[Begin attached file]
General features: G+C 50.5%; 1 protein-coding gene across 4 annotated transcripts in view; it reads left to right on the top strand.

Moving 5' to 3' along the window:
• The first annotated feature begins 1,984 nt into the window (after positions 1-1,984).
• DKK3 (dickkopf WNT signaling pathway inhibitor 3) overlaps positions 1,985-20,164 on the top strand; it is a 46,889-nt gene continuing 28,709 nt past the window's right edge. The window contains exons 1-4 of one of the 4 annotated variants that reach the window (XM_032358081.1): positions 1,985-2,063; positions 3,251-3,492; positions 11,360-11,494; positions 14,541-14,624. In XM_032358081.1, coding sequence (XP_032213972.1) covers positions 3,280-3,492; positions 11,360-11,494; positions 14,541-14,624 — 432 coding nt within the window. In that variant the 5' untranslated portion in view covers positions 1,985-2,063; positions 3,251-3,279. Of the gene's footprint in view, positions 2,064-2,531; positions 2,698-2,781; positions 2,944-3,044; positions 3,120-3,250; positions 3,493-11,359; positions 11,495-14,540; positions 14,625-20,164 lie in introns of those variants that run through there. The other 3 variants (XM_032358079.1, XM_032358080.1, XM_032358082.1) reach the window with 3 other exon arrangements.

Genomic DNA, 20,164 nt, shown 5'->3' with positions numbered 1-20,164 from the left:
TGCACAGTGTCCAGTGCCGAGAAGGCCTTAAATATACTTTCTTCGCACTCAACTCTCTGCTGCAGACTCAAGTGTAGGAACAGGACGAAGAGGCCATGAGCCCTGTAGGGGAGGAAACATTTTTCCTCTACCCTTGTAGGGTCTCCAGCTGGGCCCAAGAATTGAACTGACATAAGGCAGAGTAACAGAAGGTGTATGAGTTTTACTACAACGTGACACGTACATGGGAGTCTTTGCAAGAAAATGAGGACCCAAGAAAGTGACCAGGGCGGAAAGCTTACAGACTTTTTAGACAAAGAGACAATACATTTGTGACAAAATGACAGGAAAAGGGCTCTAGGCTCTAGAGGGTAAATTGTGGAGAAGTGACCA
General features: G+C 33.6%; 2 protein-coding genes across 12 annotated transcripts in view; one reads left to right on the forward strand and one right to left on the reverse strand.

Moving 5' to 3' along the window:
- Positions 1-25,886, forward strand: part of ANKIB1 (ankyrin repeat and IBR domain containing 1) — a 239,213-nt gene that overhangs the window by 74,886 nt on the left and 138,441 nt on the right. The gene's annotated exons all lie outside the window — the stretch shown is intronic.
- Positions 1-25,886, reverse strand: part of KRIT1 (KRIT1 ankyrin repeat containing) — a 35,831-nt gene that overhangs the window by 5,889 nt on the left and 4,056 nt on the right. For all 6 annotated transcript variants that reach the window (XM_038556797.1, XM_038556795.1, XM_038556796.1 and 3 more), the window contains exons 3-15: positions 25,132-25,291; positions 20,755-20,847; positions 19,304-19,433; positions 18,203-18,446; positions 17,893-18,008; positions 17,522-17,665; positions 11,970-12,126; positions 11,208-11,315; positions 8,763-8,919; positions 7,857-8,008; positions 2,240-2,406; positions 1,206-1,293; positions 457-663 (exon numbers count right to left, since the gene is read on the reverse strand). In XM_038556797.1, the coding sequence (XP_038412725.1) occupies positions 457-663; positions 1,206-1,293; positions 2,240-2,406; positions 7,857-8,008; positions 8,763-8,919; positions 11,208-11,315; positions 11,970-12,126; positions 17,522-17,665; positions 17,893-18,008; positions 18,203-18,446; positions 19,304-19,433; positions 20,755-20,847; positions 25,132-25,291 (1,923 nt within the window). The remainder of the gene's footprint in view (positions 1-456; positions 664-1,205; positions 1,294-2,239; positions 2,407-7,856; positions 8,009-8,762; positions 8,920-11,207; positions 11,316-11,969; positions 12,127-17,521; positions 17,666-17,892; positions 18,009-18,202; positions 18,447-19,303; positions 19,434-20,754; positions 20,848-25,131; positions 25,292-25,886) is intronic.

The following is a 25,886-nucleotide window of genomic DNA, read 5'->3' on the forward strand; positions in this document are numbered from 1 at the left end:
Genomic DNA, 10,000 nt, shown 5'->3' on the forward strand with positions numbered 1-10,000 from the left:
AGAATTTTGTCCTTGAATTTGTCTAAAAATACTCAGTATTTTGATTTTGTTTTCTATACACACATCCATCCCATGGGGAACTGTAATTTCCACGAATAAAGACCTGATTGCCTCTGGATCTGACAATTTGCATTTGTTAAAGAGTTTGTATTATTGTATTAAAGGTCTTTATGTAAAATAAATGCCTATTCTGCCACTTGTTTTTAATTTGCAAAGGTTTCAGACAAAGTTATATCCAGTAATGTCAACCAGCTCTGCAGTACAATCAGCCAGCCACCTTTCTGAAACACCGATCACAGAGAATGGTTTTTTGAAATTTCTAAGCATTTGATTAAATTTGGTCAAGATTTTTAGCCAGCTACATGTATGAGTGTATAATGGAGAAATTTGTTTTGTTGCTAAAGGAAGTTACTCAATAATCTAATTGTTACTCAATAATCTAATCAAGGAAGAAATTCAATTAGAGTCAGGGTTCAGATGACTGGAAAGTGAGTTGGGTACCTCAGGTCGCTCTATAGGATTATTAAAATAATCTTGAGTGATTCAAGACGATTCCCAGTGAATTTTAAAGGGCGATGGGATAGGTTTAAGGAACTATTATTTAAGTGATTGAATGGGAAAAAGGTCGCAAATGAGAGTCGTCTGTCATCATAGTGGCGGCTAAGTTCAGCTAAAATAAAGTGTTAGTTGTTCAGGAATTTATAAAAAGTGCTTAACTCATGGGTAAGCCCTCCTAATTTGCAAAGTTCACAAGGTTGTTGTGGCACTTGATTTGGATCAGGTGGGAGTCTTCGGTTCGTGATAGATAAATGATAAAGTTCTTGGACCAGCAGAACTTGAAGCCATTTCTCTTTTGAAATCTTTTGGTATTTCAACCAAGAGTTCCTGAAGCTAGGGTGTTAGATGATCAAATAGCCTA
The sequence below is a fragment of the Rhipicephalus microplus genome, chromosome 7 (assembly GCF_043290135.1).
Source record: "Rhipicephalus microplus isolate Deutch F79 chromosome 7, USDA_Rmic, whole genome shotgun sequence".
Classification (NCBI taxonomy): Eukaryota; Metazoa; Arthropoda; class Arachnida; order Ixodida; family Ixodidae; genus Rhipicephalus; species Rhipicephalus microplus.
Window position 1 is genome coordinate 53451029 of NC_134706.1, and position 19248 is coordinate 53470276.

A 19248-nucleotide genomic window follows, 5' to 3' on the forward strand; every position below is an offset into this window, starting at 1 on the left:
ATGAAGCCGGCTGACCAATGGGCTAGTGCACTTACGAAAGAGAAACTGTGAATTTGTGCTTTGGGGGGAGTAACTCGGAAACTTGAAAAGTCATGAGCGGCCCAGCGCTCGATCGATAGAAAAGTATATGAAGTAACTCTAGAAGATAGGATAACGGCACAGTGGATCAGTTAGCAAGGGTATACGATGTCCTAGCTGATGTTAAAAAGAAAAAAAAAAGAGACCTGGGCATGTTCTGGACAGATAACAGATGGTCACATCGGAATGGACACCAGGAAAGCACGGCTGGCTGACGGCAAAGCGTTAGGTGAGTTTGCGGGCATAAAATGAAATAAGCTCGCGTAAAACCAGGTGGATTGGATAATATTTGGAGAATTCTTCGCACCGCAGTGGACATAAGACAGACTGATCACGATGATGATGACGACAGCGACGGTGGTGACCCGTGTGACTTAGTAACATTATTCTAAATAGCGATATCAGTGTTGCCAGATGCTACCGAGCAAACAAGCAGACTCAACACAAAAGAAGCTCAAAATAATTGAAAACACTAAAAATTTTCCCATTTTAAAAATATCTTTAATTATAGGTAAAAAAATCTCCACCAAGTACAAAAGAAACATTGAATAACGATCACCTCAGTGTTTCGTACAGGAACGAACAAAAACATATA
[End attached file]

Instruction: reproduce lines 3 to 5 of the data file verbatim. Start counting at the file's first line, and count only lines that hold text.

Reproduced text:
• The first annotated feature begins 1,984 nt into the window (after positions 1-1,984).
• DKK3 (dickkopf WNT signaling pathway inhibitor 3) overlaps positions 1,985-20,164 on the top strand; it is a 46,889-nt gene continuing 28,709 nt past the window's right edge. The window contains exons 1-4 of one of the 4 annotated variants that reach the window (XM_032358081.1): positions 1,985-2,063; positions 3,251-3,492; positions 11,360-11,494; positions 14,541-14,624. In XM_032358081.1, coding sequence (XP_032213972.1) covers positions 3,280-3,492; positions 11,360-11,494; positions 14,541-14,624 — 432 coding nt within the window. In that variant the 5' untranslated portion in view covers positions 1,985-2,063; positions 3,251-3,279. Of the gene's footprint in view, positions 2,064-2,531; positions 2,698-2,781; positions 2,944-3,044; positions 3,120-3,250; positions 3,493-11,359; positions 11,495-14,540; positions 14,625-20,164 lie in introns of those variants that run through there. The other 3 variants (XM_032358079.1, XM_032358080.1, XM_032358082.1) reach the window with 3 other exon arrangements.

Genomic DNA, 20,164 nt, shown 5'->3' with positions numbered 1-20,164 from the left: